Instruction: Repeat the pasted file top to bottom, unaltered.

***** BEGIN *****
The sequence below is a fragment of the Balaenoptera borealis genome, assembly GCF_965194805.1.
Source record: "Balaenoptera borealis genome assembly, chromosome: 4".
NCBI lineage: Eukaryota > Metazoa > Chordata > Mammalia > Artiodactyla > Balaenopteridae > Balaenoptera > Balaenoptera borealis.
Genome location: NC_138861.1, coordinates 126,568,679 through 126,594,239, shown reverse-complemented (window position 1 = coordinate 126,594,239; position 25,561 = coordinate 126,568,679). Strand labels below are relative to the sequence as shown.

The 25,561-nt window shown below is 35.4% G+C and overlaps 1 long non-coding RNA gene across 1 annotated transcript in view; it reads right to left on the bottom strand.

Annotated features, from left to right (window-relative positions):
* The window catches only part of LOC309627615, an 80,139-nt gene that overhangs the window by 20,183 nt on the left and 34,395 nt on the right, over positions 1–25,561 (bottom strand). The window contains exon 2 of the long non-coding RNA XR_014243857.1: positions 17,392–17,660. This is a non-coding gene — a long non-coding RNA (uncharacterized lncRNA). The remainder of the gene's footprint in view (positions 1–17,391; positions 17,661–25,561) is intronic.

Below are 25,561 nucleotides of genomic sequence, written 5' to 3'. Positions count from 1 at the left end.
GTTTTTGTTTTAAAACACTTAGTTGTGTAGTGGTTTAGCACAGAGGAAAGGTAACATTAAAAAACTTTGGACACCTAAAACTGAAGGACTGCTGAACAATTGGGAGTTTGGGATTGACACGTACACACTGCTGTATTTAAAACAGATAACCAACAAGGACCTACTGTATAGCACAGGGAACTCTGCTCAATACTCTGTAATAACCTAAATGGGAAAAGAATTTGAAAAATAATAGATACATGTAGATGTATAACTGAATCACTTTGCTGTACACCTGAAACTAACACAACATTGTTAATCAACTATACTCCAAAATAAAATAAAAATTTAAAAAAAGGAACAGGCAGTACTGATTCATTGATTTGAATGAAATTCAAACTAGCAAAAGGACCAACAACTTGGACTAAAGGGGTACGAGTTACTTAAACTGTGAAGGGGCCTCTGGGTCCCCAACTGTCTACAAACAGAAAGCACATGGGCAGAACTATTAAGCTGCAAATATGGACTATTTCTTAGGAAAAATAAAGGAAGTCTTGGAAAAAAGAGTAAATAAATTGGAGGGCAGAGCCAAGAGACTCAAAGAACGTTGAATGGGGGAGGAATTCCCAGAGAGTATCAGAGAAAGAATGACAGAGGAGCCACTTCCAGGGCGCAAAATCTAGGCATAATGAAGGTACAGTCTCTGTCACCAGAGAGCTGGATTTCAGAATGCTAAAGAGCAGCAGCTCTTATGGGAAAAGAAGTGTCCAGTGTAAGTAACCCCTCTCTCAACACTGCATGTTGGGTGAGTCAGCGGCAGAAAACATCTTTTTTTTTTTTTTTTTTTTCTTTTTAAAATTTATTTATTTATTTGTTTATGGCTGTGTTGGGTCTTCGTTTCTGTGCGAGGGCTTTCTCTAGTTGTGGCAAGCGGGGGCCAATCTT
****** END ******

The sequence below is a fragment of the Balaenoptera borealis genome, assembly GCF_965194805.1.
Source record: "Balaenoptera borealis genome assembly, chromosome: 4".
NCBI lineage: Eukaryota > Metazoa > Chordata > Mammalia > Artiodactyla > Balaenopteridae > Balaenoptera > Balaenoptera borealis.
Genome location: NC_138861.1, coordinates 126,568,679 through 126,594,239, shown reverse-complemented (window position 1 = coordinate 126,594,239; position 25,561 = coordinate 126,568,679). Strand labels below are relative to the sequence as shown.

The 25,561-nt window shown below is 35.4% G+C and overlaps 1 long non-coding RNA gene across 1 annotated transcript in view; it reads right to left on the bottom strand.

Annotated features, from left to right (window-relative positions):
* The window catches only part of LOC309627615, an 80,139-nt gene that overhangs the window by 20,183 nt on the left and 34,395 nt on the right, over positions 1–25,561 (bottom strand). The window contains exon 2 of the long non-coding RNA XR_014243857.1: positions 17,392–17,660. This is a non-coding gene — a long non-coding RNA (uncharacterized lncRNA). The remainder of the gene's footprint in view (positions 1–17,391; positions 17,661–25,561) is intronic.

Below are 25,561 nucleotides of genomic sequence, written 5' to 3'. Positions count from 1 at the left end.
GTTTTTGTTTTAAAACACTTAGTTGTGTAGTGGTTTAGCACAGAGGAAAGGTAACATTAAAAAACTTTGGACACCTAAAACTGAAGGACTGCTGAACAATTGGGAGTTTGGGATTGACACGTACACACTGCTGTATTTAAAACAGATAACCAACAAGGACCTACTGTATAGCACAGGGAACTCTGCTCAATACTCTGTAATAACCTAAATGGGAAAAGAATTTGAAAAATAATAGATACATGTAGATGTATAACTGAATCACTTTGCTGTACACCTGAAACTAACACAACATTGTTAATCAACTATACTCCAAAATAAAATAAAAATTTAAAAAAAGGAACAGGCAGTACTGATTCATTGATTTGAATGAAATTCAAACTAGCAAAAGGACCAACAACTTGGACTAAAGGGGTACGAGTTACTTAAACTGTGAAGGGGCCTCTGGGTCCCCAACTGTCTACAAACAGAAAGCACATGGGCAGAACTATTAAGCTGCAAATATGGACTATTTCTTAGGAAAAATAAAGGAAGTCTTGGAAAAAAGAGTAAATAAATTGGAGGGCAGAGCCAAGAGACTCAAAGAACGTTGAATGGGGGAGGAATTCCCAGAGAGTATCAGAGAAAGAATGACAGAGGAGCCACTTCCAGGGCGCAAAATCTAGGCATAATGAAGGTACAGTCTCTGTCACCAGAGAGCTGGATTTCAGAATGCTAAAGAGCAGCAGCTCTTATGGGAAAAGAAGTGTCCAGTGTAAGTAACCCCTCTCTCAACACTGCATGTTGGGTGAGTCAGCGGCAGAAAACATCTTTTTTTTTTTTTTTTTTTTCTTTTTAAAATTTATTTATTTATTTGTTTATGGCTGTGTTGGGTCTTCGTTTCTGTGCGAGGGCTTTCTCTAGTTGTGGCAAGCGGGGGCCAATCTT